Is reality setting in for those who voted yes and those who did not get to the polls? Will we see improvement in graduation rates and test scores? We doubt it. This folks is why it is so important to vote and get involved. People must no longer be intimidated into voting yes for referenda that will do nothing more than increase spending and fill the pockets of teachers, administrators and those doing business with the schools.
The following article appeared in the Daily Herald. It was also reprinted on the Students First Website.
Property tax bills in Dist. 300 skyrocket
By Jeffrey Gaunt
When Linda Mitsch first saw her property tax bill this year, the Carpentersville retiree said she was floored.
"I was shocked," Mitsch said. "Totally shocked. A $1,300 increase."
Across the street, Mitsch said neighbors saw similar spikes in their tax bills - anywhere from $1,300 to $1,900 or more.
"We're on a fixed income," Mitsch said. "We have to save almost $600 a month just to pay for our real estate taxes. That's crazy."
Mitsch wasn't alone. Many area residents saw large spikes in their tax bills this year -from several hundred dollars to more than $3,000 in one year.
And like many perturbed homeowners, Mitsch looked to Community Unit District 300, where voters earlier this year approved two big tax increases.
"Just for the referendum vote alone, for the schools, it went up $700," Mitsch said. "Where is this money going?"
In fact, the District 300 tax increases are only a piece of the puzzle.
For starters, only one of the two voter-approved hikes hit tax bills this year. Homeowners are paying the 55-cent education fund tax-rate increase. But the $185 million bond issue won't hit until next year.
And while it's true the 55-cent tax increase is increasing taxes, there's more at play.
Namely, large increases in property values are driving the large increases in tax bills, independent of the voter-approved tax hikes.
The property tax cap limits the amount of money District 300 can collect from property reassessments - even when voters approve a tax increase.
But the tax cap doesn't protect against shifts in property taxes.
In other words, if your home value increases by 20 percent, and most property values in the district increase by 5 percent, you will pay a larger percentage of any tax increase.
Take Mitsch for example. The value of her home rose almost exactly 20 percent.
It's now worth roughly the same as the home of District 300 school board member John Court.
But Court's home wasn't reassessed this year. The value didn't change.
As a result, Mitsch is paying an extra $1,300 - from about $4,250 to $5,250. Court is only paying an extra $200 - from $5,180 to $5,380. And their homes are the same value.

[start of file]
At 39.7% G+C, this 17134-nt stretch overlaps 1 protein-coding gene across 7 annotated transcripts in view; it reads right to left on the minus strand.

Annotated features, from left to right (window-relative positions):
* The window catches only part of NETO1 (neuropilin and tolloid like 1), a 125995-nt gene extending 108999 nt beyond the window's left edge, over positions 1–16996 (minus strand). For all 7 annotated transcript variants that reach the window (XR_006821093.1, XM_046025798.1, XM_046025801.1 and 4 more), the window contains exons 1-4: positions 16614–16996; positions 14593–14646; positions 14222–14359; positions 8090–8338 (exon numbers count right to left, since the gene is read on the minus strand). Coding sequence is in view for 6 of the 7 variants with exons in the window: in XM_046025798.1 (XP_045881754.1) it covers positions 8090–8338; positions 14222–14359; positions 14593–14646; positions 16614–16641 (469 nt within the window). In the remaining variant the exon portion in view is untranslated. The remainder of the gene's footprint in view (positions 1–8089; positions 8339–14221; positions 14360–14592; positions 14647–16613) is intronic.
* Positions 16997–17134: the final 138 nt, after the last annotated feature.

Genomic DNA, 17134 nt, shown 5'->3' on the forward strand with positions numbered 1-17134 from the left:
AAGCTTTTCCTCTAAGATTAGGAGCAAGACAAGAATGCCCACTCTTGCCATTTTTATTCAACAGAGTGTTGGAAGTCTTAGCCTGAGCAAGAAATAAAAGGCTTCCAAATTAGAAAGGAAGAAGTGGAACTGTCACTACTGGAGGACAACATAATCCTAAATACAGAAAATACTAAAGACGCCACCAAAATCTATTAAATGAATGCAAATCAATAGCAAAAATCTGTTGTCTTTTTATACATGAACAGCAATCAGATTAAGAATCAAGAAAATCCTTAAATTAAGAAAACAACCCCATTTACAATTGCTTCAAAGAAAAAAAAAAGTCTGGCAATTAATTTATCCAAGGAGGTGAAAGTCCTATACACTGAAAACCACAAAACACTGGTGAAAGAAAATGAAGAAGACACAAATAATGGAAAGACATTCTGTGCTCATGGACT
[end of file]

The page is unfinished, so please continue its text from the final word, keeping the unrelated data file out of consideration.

Court didn't get off the hook because he was a school board member, though.
Superintendent Ken Arndt's tax bill jumped $1,610 - from $6,570 to $8,180. And board member Karen Roeckner's bill went up $3,390 - to a total of $12,760.
"If a particular part of the community hadn't been reassessed in some time, now they are hit big," said Cheryl Crates, District 300 chief financial officer. "It's a good news, bad news thing. The good news is their house is going up in value. The bad news is so are their taxes."
Rather than blaming District 300, property owners should be looking to the county, Dundee Township Assessor Daniel McMahon said.
"We did our job according to state statute," McMahon said of the assessor's office. "Knowing there were some places that we're going to go up 20, 30, 40 percent in value.
"The Kane County Board, they had an opportunity last March to enter into a 7 percent tax cap," McMahon said. "They chose not to do that."
Karen McConnaughay, who heads the county board, said she doesn't remember all of the details of that vote.
But she does remember the county analyzed the numbers, and decided the 7 percent cap wasn't in the best interest of property owners.
"We saw it as a flawed piece of legislation that did not, in fact, accomplish what it was supposed to," McConnaughay said. "We did our own research on the implications of the proposed freeze and came up with the same analysis a lot of other counties came up with.
"It was not a permanent freeze, it was a temporary freeze," she said. "That increase in assessed valuation would be realized, just at a later date."
Even though the board opted not to impose the cap on reassessments, county board member John Noverini said he understands the concerns.
"People are getting fed up," Noverini said. "It's scary. People are being taxed out of their homes."
Noverini said he would support legislation that eliminates all property reassessments until a house is sold.
"That's the way it should be," Noverini said, arguing that houses are the only capital investment where people pay more each year as the value of the asset increases.
"People are upset," Noverini said. "I don't blame them for being upset."